The Orleans Justice Center. (Michael Stein/The Lens)

The Orleans Parish Sheriff’s Office (OPSO) has released 23 detainees who were being held on minor charges at the New Orleans jail, according to a Thursday statement from Sheriff Marlin Gusman. The releases were part of a plan that was implemented on Tuesday in response to the coronavirus, which is “similar to the one the agency utilizes as a tropical storm or hurricane approaches Louisiana,” the statement said.

The release plan was in response to an en banc court order that mandated the release of certain inmates. 

The order, which was provided to The Lens by the Judicial Administrator Rob Kazik, was signed in 2019 by then-Chief Judge of Criminal District Court Keva Landrum-Johnson. It dictates that in the event of an emergency declaration by the federal government, city, state, or chief judge, the Sheriff’s Office must release anyone detained on violations of fines and fees, contempt of court, a remand on a positive drug screen, or are being held pretrial on misdemeanor charges. The release order excludes domestic violence and weapons charges.

According to the sheriff’s statement, there are no individuals in their custody on traffic offenses, and they are reviewing individuals who were booked on state-law misdemeanor charges and will contact the respective judges in each case. OPSO said it has 16 individuals in custody on municipal offenses involving domestic violence that would require further court action in order to be released. 

Over the past few days there has been a sharp reduction in the New Orleans jail population, as the Orleans Public Defenders (OPD) and advocacy organizations push for the release of detainees in light of the growing threat of coronavirus. As of Thursday afternoon, the jail population was 971, down from 1,045 last week.

Experts have warned that the threat of coronavirus spreading among a jail population is heightened due to the inability for prisoners to practice social-distancing, a lack of adequate hygienic products, and poor ventilation. 

The Sheriff’s Office said it would quarantine any individuals suspected of coronavirus in designated cells, but that “based on screening of inmates there were no presumptive or confirmed cases at this time.” 

On Monday, the Orleans Parish Prison Reform Coalition sent a letter to criminal justice stakeholders urging them to issue a new en banc order that would mandate the release of anyone being held in jail that the Center for Disease Control deems high risk for coronavirus, along with anyone being held on non-violent offenses that would not be required to serve prison time if convicted, and anyone held on misdemeanor offense.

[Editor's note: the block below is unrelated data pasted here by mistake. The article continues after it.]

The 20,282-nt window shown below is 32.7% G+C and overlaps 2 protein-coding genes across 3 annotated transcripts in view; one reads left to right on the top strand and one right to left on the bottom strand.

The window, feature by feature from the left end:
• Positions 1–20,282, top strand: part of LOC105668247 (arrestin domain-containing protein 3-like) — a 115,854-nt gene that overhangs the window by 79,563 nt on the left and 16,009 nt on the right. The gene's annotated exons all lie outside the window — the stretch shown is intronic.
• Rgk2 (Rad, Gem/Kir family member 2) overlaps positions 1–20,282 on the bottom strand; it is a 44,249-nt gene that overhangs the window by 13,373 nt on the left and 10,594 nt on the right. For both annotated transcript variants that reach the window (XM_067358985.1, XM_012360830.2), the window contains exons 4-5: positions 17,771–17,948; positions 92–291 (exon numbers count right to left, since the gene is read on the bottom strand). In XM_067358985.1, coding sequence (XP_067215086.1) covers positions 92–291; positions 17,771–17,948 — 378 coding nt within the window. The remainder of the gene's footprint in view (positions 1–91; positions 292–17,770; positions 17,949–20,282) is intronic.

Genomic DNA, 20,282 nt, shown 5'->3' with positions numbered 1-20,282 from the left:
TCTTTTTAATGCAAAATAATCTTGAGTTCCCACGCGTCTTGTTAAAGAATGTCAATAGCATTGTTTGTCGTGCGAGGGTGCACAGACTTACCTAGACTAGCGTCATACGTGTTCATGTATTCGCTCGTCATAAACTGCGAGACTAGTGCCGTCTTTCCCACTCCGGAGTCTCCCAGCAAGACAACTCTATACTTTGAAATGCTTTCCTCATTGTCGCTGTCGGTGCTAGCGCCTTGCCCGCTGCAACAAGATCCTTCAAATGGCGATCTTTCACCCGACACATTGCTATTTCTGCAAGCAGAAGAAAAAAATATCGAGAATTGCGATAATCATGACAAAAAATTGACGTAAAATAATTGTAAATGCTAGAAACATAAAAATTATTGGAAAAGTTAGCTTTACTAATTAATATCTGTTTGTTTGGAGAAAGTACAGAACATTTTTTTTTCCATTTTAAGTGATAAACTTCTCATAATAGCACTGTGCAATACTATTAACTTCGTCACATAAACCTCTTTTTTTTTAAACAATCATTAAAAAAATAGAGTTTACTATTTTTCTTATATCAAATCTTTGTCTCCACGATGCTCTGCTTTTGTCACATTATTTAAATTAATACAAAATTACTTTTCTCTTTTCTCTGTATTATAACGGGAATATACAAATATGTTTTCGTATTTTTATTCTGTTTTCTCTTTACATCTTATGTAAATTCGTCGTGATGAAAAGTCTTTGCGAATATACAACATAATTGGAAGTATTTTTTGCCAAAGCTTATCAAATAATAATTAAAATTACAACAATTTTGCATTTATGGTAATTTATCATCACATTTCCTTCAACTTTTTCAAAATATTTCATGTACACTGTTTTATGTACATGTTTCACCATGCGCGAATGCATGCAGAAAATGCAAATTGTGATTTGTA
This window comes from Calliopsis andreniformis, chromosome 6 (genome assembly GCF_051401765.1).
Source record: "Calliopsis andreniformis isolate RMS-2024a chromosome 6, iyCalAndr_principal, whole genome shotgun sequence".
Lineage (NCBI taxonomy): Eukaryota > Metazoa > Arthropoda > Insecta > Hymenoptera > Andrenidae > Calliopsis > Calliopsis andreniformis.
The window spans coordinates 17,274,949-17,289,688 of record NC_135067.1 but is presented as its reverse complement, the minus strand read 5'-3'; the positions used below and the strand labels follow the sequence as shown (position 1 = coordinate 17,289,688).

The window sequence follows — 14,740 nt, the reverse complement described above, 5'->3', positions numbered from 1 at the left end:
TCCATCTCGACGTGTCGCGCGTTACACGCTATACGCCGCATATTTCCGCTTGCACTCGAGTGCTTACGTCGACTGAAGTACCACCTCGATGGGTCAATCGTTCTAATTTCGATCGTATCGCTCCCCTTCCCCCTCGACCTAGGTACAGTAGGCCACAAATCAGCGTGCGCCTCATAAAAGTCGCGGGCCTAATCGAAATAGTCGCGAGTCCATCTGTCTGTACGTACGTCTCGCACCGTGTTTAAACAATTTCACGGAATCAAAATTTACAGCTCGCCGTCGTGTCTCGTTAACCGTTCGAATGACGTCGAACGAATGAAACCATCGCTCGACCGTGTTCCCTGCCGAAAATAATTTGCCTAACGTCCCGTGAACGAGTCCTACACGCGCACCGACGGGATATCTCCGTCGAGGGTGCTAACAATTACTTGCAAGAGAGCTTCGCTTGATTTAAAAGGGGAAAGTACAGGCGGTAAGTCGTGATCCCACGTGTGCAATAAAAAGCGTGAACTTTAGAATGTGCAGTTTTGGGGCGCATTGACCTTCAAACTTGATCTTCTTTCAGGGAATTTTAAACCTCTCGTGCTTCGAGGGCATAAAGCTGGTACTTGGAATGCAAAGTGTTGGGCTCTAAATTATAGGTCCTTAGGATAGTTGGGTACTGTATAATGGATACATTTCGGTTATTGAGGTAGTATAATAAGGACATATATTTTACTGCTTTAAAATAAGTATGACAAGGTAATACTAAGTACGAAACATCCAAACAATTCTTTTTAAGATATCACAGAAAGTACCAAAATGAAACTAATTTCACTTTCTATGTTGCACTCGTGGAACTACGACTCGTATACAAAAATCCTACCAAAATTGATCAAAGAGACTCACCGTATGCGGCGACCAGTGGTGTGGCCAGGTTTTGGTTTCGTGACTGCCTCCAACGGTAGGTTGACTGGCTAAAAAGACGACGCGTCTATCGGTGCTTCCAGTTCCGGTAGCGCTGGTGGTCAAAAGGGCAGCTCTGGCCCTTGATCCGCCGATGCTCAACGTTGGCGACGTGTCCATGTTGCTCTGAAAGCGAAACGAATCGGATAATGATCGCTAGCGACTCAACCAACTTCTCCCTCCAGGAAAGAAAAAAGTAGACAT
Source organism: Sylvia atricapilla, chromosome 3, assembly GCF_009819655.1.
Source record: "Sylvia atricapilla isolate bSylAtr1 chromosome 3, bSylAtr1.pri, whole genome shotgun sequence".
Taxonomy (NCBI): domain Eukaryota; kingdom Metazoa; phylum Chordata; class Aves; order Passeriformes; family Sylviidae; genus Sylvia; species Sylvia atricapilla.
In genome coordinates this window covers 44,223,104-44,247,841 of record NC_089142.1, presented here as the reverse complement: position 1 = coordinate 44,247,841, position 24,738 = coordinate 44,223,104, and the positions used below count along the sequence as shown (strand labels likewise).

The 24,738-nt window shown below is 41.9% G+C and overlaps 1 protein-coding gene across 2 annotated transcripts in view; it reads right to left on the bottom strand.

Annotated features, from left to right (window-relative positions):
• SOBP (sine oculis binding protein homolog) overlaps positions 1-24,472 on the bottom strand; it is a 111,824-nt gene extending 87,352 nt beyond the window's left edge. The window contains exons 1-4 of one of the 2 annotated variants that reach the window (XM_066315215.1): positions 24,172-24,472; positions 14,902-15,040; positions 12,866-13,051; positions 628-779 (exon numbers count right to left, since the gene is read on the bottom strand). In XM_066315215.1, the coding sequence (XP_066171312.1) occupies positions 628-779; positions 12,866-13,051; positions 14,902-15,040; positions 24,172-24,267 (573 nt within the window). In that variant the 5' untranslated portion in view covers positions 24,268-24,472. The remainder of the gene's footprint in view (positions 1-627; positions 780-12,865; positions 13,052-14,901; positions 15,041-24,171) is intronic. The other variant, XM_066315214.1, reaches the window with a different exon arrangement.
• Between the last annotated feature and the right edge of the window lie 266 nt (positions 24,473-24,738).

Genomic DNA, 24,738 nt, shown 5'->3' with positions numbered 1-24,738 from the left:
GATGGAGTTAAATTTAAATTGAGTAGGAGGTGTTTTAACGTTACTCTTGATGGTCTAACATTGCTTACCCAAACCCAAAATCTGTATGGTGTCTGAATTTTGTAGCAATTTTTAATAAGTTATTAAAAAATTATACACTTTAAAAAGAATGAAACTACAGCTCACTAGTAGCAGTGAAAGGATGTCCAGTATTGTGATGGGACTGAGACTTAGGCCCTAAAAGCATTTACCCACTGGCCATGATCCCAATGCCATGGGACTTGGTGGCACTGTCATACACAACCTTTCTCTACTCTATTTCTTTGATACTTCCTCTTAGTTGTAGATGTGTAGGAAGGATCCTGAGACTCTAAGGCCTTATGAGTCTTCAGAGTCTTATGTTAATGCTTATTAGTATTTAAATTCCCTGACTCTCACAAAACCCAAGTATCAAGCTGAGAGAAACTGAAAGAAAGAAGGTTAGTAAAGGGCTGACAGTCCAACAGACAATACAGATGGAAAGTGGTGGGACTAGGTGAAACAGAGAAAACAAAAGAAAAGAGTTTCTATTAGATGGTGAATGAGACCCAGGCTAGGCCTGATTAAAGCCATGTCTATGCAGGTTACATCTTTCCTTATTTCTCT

“In past emergencies, such as when a Category 3 storm has formed in the Gulf of Mexico, New Orleans has released people from OPP as a public safety measure. This pandemic is an emergency and requires the same amount of attention to preserve the safety of our community members,” the letter reads. 

The Orleans Public Defenders also issued a statement last week calling for the release of anyone being held in jail on non-violent offenses, and the Chief Public Defender Derwyn Bunton wrote a letter to NOPD Superintendent Shaun Ferguson urging him to “suspend all arrests unless there is a clear and present danger of imminent physical harm.” 

“Limiting the number of people introduced to the jail environment is essential to curbing the spread of COVID-19,” Bunton wrote. “Not only does this introduce more community to the threat of the virus (in close quarters), but increases the chance people are newly-infected and released. Most clients in jail will get out of jail. This increases risks for all criminal legal system staff as well.”

In a response, Ferguson said that the department would respond on a case-by-case basis, but would be writing more citations due to court closures. 

Danny Engelberg, Chief of Trials for OPD, has been monitoring first appearances at Criminal District Court via videoconference. He said that low-level arrests are still being made. 

“Broadly speaking, it’s more or less business as usual for arrests,” he said. “People are getting picked up on warrants, and non crimes of violence, and misdemeanors.”

This story was updated after publication to include a reference to the 2019 court order requiring the release of certain low-level defendants in the event of a declared emergency.

Nick Chrastil

Nicholas Chrastil covers criminal justice for The Lens. As a freelancer, his work has appeared in Slate, Undark, Mother Jones, and the Atavist, among other outlets. Chrastil has a master's degree in mass...